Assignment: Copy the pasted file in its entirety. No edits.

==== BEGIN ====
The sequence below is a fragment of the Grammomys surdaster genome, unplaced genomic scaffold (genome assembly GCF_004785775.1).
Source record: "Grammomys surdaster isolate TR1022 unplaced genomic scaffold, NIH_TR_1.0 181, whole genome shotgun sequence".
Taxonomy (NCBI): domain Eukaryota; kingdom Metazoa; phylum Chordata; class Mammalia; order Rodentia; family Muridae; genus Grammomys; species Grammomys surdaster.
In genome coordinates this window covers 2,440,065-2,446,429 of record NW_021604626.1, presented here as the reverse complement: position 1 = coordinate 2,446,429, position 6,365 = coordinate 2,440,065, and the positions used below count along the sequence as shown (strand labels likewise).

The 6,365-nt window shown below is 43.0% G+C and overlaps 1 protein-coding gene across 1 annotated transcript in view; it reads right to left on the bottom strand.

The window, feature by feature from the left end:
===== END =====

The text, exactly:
The sequence below is a fragment of the Grammomys surdaster genome, unplaced genomic scaffold (genome assembly GCF_004785775.1).
Source record: "Grammomys surdaster isolate TR1022 unplaced genomic scaffold, NIH_TR_1.0 181, whole genome shotgun sequence".
Taxonomy (NCBI): domain Eukaryota; kingdom Metazoa; phylum Chordata; class Mammalia; order Rodentia; family Muridae; genus Grammomys; species Grammomys surdaster.
In genome coordinates this window covers 2,440,065-2,446,429 of record NW_021604626.1, presented here as the reverse complement: position 1 = coordinate 2,446,429, position 6,365 = coordinate 2,440,065, and the positions used below count along the sequence as shown (strand labels likewise).

The 6,365-nt window shown below is 43.0% G+C and overlaps 1 protein-coding gene across 1 annotated transcript in view; it reads right to left on the bottom strand.

The window, feature by feature from the left end: